Is The ECB Masking Accelerating Deposit Flight In Italy And Spain?

Tyler Durden's picture

While LTRO may have slowed the need for immediate asset sales and larger deleveraging in European banks, the two most significantly worrying trend concerns remain front-and-center - those of deposit flight and lending cuts. The latter remains a concern for the BIS, who note in their recent report, that lending curtailment by European banks focused primarily on risky (non-sovereign) and USD-denominated (EM mostly) debt as banks sought to reduce risk-weighted assets (RWA) to meet Basel III capital rules. It would appear though that banks remain in deleveraging (asset sale) mode, in anticipation of the end of ECB facilities down the road, which will become increasingly troublesome given the encumbrance of so many of their assets already by the ECB itself. What is most concerning though is the dramatic and accelerating deposit outflows from not just Greece but Italy and Spain (which just happen to be by far the largest 'takers' of LTRO loans).  

 

Spanish and Italian (SPIT) banks dominated the use of the ECB's LTRO facilities, while Finland/Germany/Luxembourg (FINGEL) banks took only modest amounts...

 

but the rise in the ECB's deposit facility shows that FINGEL dominated the additions while SPIT increased only very marginally...

 

As most importantly - Deposits are flooding out of SPIT banks...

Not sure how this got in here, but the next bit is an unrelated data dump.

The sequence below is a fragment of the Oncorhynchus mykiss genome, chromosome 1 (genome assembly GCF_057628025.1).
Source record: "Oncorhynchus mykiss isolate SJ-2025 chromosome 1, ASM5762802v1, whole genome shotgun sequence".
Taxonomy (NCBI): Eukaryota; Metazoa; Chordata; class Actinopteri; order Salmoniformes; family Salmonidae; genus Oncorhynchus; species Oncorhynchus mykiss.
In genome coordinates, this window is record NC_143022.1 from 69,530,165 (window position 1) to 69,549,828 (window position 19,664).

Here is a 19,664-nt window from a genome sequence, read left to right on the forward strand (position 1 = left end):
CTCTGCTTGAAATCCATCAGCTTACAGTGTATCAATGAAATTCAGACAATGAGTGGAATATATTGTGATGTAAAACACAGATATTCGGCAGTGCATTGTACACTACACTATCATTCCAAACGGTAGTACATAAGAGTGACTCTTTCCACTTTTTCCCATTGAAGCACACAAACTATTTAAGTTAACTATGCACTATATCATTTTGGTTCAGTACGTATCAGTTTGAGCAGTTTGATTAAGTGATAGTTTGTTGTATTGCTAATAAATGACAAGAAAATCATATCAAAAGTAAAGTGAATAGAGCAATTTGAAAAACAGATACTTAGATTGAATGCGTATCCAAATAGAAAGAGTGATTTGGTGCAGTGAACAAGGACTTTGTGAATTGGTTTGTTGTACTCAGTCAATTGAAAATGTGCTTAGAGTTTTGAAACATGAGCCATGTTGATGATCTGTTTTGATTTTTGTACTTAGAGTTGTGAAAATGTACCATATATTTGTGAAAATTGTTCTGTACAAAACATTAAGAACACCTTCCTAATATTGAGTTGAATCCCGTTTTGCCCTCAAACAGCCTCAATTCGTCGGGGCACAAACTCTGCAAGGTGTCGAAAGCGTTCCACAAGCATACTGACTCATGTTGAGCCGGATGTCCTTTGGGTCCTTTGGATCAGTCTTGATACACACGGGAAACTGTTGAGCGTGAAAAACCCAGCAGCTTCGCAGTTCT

In other words, as more and more deposits outflow from these two major sovereign nations' banking systems (notably to Finland, Germany, and Luxembourg apparently), the only way to fund bank liabilities (as long as the interbank market remains dead - which is likely given everyone's self- and projected-knowledge) will be the ECB.

And as deposits fall, the need to reduce assets can only accelerate problems within these large Spanish and Italian banks - especially as they replace liabilities with their own sovereign bonds in the reacharound carry trade - leading to an increasingly concentrated systemic risk concern in these banks. Should we see any more macro pain in Italy and Spain (which seems a given), the steepness of their bond curves will accelerate (anchored at the short-end by LTRO-fed carry trades and ECB SMP) until it becomes uncontrollable and the front-end snaps leaving margin calls and collateral damage for the ECB and the banks...

Charts: BIS